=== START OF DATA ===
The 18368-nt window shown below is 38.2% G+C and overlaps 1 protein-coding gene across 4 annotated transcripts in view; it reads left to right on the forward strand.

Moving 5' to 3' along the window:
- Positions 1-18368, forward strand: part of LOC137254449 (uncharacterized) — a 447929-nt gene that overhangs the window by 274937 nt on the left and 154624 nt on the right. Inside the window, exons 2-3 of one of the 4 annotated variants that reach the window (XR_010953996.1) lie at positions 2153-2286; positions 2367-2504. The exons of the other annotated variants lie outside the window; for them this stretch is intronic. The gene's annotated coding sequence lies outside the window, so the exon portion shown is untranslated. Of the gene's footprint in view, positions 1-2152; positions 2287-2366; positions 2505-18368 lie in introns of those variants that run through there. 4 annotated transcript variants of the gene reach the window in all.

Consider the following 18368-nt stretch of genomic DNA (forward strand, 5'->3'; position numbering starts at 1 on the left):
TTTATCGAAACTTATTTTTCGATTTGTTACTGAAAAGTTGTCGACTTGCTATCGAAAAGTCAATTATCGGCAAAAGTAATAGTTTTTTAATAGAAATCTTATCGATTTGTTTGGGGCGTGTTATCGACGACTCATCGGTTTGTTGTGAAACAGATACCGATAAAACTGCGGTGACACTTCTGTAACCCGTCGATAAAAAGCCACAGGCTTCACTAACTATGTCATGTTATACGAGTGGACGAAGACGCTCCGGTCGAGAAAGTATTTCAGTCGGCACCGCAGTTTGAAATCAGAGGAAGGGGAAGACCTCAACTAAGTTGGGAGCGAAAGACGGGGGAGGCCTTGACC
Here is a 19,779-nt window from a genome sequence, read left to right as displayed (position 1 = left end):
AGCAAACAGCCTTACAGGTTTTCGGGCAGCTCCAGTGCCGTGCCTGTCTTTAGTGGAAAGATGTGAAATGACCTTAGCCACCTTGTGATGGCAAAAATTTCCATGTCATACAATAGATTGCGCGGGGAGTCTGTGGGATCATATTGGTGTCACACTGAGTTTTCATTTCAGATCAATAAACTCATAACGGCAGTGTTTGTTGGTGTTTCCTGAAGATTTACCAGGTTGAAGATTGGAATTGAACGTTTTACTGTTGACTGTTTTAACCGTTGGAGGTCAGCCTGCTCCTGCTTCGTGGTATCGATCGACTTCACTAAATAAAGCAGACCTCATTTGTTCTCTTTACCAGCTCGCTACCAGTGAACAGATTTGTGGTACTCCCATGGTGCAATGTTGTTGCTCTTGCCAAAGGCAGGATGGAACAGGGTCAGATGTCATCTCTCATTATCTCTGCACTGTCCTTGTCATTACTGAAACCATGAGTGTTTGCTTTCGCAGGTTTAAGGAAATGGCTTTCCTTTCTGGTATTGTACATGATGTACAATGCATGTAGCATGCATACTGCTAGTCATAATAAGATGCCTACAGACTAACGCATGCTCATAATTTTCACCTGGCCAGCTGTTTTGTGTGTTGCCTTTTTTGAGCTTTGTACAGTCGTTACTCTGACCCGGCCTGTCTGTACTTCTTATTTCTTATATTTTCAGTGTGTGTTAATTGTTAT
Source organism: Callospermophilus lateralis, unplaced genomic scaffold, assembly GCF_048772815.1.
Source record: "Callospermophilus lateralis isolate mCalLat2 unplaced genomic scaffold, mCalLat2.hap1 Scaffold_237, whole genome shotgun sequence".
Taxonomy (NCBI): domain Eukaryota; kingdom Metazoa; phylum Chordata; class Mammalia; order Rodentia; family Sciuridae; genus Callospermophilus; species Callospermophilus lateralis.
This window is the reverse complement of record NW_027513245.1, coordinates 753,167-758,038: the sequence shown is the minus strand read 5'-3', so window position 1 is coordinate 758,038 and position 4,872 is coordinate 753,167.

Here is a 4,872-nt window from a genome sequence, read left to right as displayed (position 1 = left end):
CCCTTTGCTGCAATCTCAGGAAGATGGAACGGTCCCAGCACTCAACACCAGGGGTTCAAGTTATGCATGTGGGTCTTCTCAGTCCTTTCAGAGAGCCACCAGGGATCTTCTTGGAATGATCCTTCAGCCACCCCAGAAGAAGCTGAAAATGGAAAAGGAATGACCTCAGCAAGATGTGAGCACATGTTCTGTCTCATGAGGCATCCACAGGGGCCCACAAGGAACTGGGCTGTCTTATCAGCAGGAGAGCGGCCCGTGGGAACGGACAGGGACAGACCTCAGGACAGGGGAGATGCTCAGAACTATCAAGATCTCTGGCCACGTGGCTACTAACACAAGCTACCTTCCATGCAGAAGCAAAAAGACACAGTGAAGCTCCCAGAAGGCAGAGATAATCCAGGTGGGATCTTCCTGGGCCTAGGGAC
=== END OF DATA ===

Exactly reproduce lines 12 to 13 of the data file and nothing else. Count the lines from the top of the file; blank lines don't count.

Here is a 4,872-nt window from a genome sequence, read left to right as displayed (position 1 = left end):
CCCTTTGCTGCAATCTCAGGAAGATGGAACGGTCCCAGCACTCAACACCAGGGGTTCAAGTTATGCATGTGGGTCTTCTCAGTCCTTTCAGAGAGCCACCAGGGATCTTCTTGGAATGATCCTTCAGCCACCCCAGAAGAAGCTGAAAATGGAAAAGGAATGACCTCAGCAAGATGTGAGCACATGTTCTGTCTCATGAGGCATCCACAGGGGCCCACAAGGAACTGGGCTGTCTTATCAGCAGGAGAGCGGCCCGTGGGAACGGACAGGGACAGACCTCAGGACAGGGGAGATGCTCAGAACTATCAAGATCTCTGGCCACGTGGCTACTAACACAAGCTACCTTCCATGCAGAAGCAAAAAGACACAGTGAAGCTCCCAGAAGGCAGAGATAATCCAGGTGGGATCTTCCTGGGCCTAGGGAC